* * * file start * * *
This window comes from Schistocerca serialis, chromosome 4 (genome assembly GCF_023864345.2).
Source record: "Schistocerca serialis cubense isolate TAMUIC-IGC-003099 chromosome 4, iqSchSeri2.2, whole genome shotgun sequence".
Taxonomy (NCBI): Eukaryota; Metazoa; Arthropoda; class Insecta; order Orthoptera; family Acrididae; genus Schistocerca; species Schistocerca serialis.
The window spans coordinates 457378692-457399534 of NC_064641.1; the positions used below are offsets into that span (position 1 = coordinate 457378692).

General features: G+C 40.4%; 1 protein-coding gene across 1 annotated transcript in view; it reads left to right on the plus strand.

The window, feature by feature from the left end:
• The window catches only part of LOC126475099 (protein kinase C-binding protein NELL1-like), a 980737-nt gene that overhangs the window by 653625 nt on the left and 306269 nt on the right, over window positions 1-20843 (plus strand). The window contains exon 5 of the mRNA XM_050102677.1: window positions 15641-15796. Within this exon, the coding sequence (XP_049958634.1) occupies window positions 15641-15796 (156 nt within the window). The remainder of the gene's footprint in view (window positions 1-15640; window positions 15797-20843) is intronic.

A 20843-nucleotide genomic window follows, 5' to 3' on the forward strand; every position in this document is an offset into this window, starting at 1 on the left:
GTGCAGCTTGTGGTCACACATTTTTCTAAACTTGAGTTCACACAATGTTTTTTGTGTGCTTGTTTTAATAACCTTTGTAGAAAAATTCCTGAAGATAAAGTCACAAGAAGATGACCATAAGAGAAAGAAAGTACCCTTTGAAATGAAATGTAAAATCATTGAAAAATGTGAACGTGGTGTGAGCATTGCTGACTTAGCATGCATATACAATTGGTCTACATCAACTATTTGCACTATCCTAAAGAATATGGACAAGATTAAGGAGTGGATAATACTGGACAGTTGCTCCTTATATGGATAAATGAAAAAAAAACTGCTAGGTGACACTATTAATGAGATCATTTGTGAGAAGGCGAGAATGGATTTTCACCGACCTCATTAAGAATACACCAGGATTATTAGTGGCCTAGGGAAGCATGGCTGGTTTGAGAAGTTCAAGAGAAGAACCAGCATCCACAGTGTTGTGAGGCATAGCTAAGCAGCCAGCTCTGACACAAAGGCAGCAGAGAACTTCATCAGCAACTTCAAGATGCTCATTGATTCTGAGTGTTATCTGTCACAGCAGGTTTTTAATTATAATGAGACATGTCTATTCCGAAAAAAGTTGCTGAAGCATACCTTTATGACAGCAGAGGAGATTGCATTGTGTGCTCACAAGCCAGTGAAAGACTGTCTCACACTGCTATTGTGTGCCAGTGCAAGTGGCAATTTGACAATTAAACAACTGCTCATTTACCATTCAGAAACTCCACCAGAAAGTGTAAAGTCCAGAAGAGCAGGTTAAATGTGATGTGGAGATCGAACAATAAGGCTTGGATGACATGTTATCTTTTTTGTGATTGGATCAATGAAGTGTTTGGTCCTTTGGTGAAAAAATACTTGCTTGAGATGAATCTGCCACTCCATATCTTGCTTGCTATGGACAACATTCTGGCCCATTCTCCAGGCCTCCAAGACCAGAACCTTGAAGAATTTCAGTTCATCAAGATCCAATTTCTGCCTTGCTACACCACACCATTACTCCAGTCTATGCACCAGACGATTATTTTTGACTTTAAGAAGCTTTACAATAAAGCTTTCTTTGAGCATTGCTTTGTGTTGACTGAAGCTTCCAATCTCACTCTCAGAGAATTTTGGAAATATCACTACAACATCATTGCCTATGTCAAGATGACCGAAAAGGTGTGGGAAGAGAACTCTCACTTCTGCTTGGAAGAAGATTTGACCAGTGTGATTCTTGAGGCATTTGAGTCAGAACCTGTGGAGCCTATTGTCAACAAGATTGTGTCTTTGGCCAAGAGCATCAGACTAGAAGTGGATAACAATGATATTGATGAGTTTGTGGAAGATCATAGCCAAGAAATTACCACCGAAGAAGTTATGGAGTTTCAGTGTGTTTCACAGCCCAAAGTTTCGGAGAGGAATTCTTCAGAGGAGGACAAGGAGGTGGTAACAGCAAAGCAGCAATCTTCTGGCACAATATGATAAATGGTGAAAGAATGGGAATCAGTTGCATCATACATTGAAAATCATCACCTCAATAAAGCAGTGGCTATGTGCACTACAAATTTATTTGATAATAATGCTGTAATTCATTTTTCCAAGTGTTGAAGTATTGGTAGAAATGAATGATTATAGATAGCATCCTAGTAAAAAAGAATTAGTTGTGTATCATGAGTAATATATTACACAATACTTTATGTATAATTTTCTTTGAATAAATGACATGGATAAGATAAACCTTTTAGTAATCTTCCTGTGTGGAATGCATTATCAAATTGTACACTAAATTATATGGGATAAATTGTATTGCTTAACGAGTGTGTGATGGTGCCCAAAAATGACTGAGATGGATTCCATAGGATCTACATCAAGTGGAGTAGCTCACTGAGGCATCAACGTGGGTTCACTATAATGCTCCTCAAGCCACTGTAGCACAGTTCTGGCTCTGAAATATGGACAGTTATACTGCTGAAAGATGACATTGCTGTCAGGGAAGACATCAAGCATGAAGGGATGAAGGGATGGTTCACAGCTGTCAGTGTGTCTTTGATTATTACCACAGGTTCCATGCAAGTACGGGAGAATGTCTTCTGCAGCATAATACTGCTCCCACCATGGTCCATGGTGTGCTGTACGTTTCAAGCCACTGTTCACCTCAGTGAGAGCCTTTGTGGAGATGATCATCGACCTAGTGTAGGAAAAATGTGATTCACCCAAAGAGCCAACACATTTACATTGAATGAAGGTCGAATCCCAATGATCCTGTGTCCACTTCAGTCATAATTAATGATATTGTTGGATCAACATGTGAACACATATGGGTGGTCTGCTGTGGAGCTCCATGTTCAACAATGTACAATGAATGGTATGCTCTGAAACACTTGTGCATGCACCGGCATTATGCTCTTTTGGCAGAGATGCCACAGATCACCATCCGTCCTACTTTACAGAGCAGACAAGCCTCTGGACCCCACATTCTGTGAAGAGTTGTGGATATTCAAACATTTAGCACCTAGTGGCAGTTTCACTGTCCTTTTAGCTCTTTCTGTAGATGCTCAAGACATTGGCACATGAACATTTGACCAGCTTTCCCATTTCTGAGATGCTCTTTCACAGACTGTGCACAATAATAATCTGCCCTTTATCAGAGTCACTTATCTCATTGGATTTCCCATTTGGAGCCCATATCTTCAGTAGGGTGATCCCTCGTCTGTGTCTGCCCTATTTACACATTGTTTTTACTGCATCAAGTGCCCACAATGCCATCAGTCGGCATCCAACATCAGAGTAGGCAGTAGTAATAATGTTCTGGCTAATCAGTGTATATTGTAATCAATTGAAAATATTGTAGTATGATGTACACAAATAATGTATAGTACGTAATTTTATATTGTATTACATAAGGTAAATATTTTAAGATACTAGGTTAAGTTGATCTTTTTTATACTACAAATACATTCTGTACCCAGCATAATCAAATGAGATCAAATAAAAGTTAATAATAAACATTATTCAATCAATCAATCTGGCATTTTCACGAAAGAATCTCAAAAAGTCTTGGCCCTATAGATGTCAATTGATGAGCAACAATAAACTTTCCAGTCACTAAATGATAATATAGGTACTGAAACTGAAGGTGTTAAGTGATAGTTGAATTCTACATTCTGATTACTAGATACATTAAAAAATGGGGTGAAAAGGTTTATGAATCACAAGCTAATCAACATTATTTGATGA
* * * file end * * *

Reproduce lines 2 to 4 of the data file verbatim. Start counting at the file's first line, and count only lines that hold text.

Source record: "Schistocerca serialis cubense isolate TAMUIC-IGC-003099 chromosome 4, iqSchSeri2.2, whole genome shotgun sequence".
Taxonomy (NCBI): Eukaryota; Metazoa; Arthropoda; class Insecta; order Orthoptera; family Acrididae; genus Schistocerca; species Schistocerca serialis.
The window spans coordinates 457378692-457399534 of NC_064641.1; the positions used below are offsets into that span (position 1 = coordinate 457378692).